On November 10, 2011, in Brown v. Calamos, the U.S. Court of Appeals for the Seventh Circuit affirmed the dismissal with prejudice of a suit brought on behalf of a putative class of common shareholders of Calamos Convertible Opportunities and Income Fund against the fund’s investment adviser, Calamos Advisors LLC, and the members of the fund’s Board of Trustees, alleging breach of fiduciary duty in connection with the fund’s redemption of its auction-market preferred stock (“AMPS”) from preferred shareholders amidst the 2008 financial crises and collapse of the auction markets. The complaint generally alleged that the defendants breached their fiduciary obligations under state law to the fund’s common shareholders by improperly redeeming the then-illiquid AMPS on terms unfavorable to the common shareholders, as the fund borrowed money with higher interest rates and shorter terms to repay AMPS owners despite the absence of a maturity date or any redemption rights on these instruments. The complaint contended that the defendants caused the fund to incur greater expenses and risk in redeeming AMPS solely to placate brokerage firms that could offer distribution conduits for other Calamos-sponsored products. Presumably seeking to avoid preemption under the Securities Litigation Uniform Standards Act of 1998 (“SLUSA”), the complaint included a disclaimer stating that the plaintiff asserted no securities fraud claims, but only state law claims for breach of fiduciary duty. SLUSA prohibits securities class actions if, among other things, the suit is brought by “any private party alleging a misrepresentation or omission of a material fact in connection with the purchase or sale of a covered security” (a security traded nationally and listed on a regulated national exchange). The defendants removed the action to federal court under SLUSA and moved to dismiss. The district court held that the complaint alleged “the misrepresentation or omission of a material fact in connection with the purchase or sale of a covered security” and thus was barred by SLUSA.

In upholding the district court’s handling of the suit, the Seventh Circuit highlighted the disparate approaches among the circuit courts of when an action is removable to federal court under SLUSA and whether a district court may dismiss an action prohibited by SLUSA with prejudice, or whether it must remand the action to provide the plaintiff with an opportunity to amend the complaint. Rather than endorsing a particular approach, the Seventh Circuit held that the plaintiff’s suit was barred “under any reasonable standard” because the allegation of fraud would be “difficult and maybe impossible to disentangle from the charge of breach of duty of loyalty” that the defendants owed to the common shareholders. The complaint’s disclaimer of fraud claims “cannot save it” since the allegations regarding fiduciary obligations were dependent on an allegation of fraud. The Seventh Circuit interpreted a passage in the complaint—“the Fund’s public statements indicated that the holders of its common stock could realize, as one of the significant benefits of this investment, leverage that would continue indefinitely, because… the term of the AMPS was perpetual”—as alleging a misrepresentation. In addition, the Seventh Circuit found an implicit allegation of a misleading omission of a conflict of interest: the omission to state that the fund might at any time redeem AMPS on terms unfavorable to the common shareholders because motivated by broader concerns of the entire Calamos fund family.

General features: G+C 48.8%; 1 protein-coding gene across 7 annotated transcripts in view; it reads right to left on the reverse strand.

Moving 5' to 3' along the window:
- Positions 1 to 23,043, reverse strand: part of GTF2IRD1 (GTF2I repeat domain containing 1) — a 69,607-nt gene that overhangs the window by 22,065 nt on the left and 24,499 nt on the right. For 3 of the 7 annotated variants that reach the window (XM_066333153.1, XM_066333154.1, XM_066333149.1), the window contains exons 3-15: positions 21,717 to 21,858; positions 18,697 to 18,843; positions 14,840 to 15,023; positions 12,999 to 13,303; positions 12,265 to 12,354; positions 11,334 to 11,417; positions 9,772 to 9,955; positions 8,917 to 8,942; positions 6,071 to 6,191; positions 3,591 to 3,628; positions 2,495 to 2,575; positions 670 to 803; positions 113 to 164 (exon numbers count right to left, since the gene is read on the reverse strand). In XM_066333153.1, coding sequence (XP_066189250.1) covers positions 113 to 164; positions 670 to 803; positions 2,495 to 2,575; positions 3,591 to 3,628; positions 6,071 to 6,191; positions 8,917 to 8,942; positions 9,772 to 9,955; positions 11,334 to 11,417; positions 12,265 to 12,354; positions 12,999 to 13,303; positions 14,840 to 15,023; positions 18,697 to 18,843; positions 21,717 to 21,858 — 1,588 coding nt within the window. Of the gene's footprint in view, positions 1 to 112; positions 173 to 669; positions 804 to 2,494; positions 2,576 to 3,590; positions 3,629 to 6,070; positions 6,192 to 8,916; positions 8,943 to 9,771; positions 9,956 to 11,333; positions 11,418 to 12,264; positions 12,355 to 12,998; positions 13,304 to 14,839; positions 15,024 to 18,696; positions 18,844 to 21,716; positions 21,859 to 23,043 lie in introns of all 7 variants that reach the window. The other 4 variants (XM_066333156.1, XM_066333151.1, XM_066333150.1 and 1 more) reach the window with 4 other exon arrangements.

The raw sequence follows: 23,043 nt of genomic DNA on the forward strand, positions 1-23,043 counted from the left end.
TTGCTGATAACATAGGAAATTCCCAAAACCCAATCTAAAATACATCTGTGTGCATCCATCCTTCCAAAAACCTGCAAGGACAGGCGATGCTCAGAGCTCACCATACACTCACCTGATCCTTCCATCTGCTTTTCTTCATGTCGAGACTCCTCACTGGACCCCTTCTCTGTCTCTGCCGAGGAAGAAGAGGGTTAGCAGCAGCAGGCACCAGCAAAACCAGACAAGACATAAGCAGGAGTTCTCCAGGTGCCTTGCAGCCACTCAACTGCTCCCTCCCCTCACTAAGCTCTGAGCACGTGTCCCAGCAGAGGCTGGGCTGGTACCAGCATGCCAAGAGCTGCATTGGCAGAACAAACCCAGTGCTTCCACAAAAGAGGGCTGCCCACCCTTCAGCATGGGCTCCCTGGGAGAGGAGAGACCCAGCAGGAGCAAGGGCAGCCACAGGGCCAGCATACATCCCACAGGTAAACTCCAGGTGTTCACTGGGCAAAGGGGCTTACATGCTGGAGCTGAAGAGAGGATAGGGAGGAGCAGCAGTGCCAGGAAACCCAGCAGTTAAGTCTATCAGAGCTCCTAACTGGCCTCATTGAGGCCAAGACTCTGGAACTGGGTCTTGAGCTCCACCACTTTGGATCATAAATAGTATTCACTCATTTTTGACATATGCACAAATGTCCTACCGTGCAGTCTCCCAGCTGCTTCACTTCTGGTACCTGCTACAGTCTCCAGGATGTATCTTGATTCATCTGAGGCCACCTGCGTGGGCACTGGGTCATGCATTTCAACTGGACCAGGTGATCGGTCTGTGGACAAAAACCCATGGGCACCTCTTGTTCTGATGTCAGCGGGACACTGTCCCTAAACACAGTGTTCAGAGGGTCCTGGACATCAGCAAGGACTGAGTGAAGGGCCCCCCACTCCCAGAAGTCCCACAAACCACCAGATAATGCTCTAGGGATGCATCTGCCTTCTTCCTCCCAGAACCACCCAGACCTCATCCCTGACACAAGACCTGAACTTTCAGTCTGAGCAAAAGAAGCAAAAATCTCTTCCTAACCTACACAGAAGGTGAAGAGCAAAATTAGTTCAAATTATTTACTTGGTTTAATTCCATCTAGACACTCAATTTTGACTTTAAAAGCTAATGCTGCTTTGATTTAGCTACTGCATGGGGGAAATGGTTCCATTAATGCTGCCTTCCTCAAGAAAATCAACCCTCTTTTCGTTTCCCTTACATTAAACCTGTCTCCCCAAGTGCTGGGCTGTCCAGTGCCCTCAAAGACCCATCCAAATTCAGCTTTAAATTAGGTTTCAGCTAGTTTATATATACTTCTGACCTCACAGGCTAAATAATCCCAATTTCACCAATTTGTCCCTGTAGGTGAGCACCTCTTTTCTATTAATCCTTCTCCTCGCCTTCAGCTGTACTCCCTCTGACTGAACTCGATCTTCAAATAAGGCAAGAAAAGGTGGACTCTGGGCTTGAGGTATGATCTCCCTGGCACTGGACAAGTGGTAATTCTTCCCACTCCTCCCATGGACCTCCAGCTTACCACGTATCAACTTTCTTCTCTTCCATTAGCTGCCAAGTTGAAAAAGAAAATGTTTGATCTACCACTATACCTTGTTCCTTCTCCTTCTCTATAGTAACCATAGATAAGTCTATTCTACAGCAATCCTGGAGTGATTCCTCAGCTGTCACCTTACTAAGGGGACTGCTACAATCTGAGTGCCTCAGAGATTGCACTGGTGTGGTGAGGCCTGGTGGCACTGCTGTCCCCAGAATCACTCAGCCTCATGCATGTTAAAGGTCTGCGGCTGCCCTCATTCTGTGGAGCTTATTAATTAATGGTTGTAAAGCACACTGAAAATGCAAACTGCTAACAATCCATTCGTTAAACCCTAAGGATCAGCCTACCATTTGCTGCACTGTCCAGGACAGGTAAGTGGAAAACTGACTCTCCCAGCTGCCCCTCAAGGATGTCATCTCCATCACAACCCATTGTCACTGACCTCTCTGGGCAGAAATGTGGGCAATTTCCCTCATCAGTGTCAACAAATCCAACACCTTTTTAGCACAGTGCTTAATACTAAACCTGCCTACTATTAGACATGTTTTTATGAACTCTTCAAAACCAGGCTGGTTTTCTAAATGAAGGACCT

In support of the “severe” sanction of dismissal with prejudice, the Seventh Circuit warned that “a lawyer who files a securities suit should know about SLUSA and ought to be able to control the impulse to embellish his securities suit with a charge of fraud.” Moreover, if the motion was dismissed without prejudice, to permit an amended complaint without allegations of fraud, the state court might permit the reinsertion of fraud allegations later in the course of litigation, warranting yet another removal and motion to dismiss in federal court. This approach would, in the Seventh Circuit’s view, unreasonably increase the cost and length of litigation and thwart SLUSA’s “goal of preventing state-court end runs around the limitations that [SLUSA] had placed on federal suits for securities fraud.” The Seventh Circuit observed that, in any event, deleting the fraud allegation in this instance would “not be credible, if we are correct that the allegation may well be central to the plaintiff’s case despite his disclaimer.”